With winter weather rolling in, the restaurant industry is changing with the seasons.
Since the pandemic hit, many restaurants were forced to operate outside, but as it becomes too cold to dine outdoors, the pressure to pivot is heating up.
“I’m terrified for the winter months,” said Jennifer Jasinski, owner ofRioja, an award-winning restaurant in Denver, Colorado.
Jasinski is trying to keep her customers warm and her business open by recently pitching a tent for outdoor dining.
“I can’t control what’s happening out there,” she said speaking about the weather. “I can kind of control what’s happening in here and, you know, just do the best I can.”
Across the country, many restaurants are facing similar dining restrictions, which has cost this industry big bucks
According the to the National Restaurant Association, one in every six restaurants have closed since the COVID-19 crisis started and sales are down $200 billion compared to this time last year.
Now, there’s also some concerns about the safety of eating in “dining bubbles” during a pandemic.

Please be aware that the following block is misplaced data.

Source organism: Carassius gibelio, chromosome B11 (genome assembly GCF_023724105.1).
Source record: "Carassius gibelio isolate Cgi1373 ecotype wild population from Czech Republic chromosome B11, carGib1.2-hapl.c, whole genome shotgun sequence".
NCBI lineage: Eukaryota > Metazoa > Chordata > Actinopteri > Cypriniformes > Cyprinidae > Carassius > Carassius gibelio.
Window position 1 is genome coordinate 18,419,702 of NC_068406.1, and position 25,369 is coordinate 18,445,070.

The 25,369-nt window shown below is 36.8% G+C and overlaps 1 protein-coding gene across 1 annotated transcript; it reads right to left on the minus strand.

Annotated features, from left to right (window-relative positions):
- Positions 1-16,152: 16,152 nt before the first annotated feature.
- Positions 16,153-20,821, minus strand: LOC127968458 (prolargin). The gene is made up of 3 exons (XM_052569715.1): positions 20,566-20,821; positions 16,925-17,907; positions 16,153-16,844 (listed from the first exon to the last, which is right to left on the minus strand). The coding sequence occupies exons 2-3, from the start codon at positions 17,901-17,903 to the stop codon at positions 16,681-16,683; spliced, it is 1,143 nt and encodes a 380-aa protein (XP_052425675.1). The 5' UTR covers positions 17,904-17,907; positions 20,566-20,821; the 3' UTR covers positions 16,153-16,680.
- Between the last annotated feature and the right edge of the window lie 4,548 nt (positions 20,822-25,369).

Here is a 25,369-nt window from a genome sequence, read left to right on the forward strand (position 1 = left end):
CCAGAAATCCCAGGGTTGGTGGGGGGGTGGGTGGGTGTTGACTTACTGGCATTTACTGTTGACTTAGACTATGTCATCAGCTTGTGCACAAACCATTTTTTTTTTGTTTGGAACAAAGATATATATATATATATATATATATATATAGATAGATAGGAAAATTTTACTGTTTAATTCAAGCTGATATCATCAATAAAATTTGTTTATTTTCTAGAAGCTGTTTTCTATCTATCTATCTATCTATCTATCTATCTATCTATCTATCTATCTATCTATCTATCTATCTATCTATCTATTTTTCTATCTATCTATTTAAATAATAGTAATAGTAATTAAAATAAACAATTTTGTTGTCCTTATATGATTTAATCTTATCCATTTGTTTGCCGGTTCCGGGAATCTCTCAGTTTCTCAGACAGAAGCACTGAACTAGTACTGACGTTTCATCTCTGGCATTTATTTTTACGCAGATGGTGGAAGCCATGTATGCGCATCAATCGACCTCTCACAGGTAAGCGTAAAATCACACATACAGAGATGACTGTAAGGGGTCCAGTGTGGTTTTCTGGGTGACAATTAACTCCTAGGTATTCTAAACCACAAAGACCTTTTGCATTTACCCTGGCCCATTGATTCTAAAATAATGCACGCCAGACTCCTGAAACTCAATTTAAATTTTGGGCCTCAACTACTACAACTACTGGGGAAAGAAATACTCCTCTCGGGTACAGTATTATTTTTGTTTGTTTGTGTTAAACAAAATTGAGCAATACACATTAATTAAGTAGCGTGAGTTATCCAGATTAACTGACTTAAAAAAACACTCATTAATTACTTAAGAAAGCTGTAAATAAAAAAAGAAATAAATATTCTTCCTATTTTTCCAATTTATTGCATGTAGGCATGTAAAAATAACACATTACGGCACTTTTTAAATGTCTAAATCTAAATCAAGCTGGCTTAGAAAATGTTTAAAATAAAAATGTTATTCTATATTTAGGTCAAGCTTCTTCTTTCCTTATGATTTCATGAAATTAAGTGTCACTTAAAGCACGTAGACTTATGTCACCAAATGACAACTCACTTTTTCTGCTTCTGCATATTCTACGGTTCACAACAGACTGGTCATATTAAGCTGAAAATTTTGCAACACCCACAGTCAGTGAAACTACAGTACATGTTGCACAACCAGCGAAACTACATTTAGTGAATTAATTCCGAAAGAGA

“There could potentially be placement on the walls of those bubbles,” said Sheryl Zajdowicz, Ph.D., an infectious disease specialist with MSU Denver.
She says while the winter months do see more transmissions of diseases like the flu, with proper cleaning and ventilation, outdoor dining tents could provide some protection.
“In these small, individual tents or domes, where it’s just for your dinner party, you don’t have to worry about that as much,” Zajdowicz said. “And hopefully you’re familiar with the individuals with whom you are dining.”
As temperatures drop and COVID cases continue to rise across the country, restaurateurs like Jasinski are looking to survive the winter by adjusting to a changing environment and a new way of eating.
“We want to make sure people are safe and that we can stay alive,” she said. “So we can come back to cook for you another day.”